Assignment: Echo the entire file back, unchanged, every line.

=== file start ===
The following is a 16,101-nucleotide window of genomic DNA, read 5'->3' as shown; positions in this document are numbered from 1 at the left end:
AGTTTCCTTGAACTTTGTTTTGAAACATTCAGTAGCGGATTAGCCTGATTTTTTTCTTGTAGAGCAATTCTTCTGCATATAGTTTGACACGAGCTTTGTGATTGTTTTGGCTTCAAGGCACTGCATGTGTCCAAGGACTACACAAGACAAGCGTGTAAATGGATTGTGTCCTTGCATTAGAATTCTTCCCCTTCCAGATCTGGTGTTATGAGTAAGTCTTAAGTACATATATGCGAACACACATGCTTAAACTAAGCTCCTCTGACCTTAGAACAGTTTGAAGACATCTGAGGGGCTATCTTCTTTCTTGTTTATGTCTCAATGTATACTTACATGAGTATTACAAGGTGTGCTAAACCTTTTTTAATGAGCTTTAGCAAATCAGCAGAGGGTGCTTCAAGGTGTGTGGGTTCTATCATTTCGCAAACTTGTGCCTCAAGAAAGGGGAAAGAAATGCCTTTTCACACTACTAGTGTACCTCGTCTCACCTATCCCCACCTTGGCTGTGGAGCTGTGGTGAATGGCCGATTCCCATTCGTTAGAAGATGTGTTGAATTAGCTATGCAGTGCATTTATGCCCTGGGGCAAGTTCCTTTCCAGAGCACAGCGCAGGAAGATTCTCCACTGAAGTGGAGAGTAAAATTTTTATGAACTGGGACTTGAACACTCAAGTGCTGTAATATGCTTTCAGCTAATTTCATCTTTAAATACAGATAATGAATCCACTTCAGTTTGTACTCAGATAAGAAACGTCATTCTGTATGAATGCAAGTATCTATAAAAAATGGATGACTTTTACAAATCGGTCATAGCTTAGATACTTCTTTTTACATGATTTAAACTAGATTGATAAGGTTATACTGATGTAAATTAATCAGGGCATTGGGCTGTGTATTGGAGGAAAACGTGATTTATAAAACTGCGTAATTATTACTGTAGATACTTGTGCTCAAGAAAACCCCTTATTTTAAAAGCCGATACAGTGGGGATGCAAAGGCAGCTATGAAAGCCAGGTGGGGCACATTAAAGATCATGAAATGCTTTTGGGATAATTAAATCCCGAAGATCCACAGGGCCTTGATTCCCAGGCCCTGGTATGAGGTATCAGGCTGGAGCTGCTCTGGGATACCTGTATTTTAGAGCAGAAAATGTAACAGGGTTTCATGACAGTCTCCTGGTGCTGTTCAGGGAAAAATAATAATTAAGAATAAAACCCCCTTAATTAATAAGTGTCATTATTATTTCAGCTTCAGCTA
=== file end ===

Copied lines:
The following is a 16,101-nucleotide window of genomic DNA, read 5'->3' as shown; positions in this document are numbered from 1 at the left end:
AGTTTCCTTGAACTTTGTTTTGAAACATTCAGTAGCGGATTAGCCTGATTTTTTTCTTGTAGAGCAATTCTTCTGCATATAGTTTGACACGAGCTTTGTGATTGTTTTGGCTTCAAGGCACTGCATGTGTCCAAGGACTACACAAGACAAGCGTGTAAATGGATTGTGTCCTTGCATTAGAATTCTTCCCCTTCCAGATCTGGTGTTATGAGTAAGTCTTAAGTACATATATGCGAACACACATGCTTAAACTAAGCTCCTCTGACCTTAGAACAGTTTGAAGACATCTGAGGGGCTATCTTCTTTCTTGTTTATGTCTCAATGTATACTTACATGAGTATTACAAGGTGTGCTAAACCTTTTTTAATGAGCTTTAGCAAATCAGCAGAGGGTGCTTCAAGGTGTGTGGGTTCTATCATTTCGCAAACTTGTGCCTCAAGAAAGGGGAAAGAAATGCCTTTTCACACTACTAGTGTACCTCGTCTCACCTATCCCCACCTTGGCTGTGGAGCTGTGGTGAATGGCCGATTCCCATTCGTTAGAAGATGTGTTGAATTAGCTATGCAGTGCATTTATGCCCTGGGGCAAGTTCCTTTCCAGAGCACAGCGCAGGAAGATTCTCCACTGAAGTGGAGAGTAAAATTTTTATGAACTGGGACTTGAACACTCAAGTGCTGTAATATGCTTTCAGCTAATTTCATCTTTAAATACAGATAATGAATCCACTTCAGTTTGTACTCAGATAAGAAACGTCATTCTGTATGAATGCAAGTATCTATAAAAAATGGATGACTTTTACAAATCGGTCATAGCTTAGATACTTCTTTTTACATGATTTAAACTAGATTGATAAGGTTATACTGATGTAAATTAATCAGGGCATTGGGCTGTGTATTGGAGGAAAACGTGATTTATAAAACTGCGTAATTATTACTGTAGATACTTGTGCTCAAGAAAACCCCTTATTTTAAAAGCCGATACAGTGGGGATGCAAAGGCAGCTATGAAAGCCAGGTGGGGCACATTAAAGATCATGAAATGCTTTTGGGATAATTAAATCCCGAAGATCCACAGGGCCTTGATTCCCAGGCCCTGGTATGAGGTATCAGGCTGGAGCTGCTCTGGGATACCTGTATTTTAGAGCAGAAAATGTAACAGGGTTTCATGACAGTCTCCTGGTGCTGTTCAGGGAAAAATAATAATTAAGAATAAAACCCCCTTAATTAATAAGTGTCATTATTATTTCAGCTTCAGCTA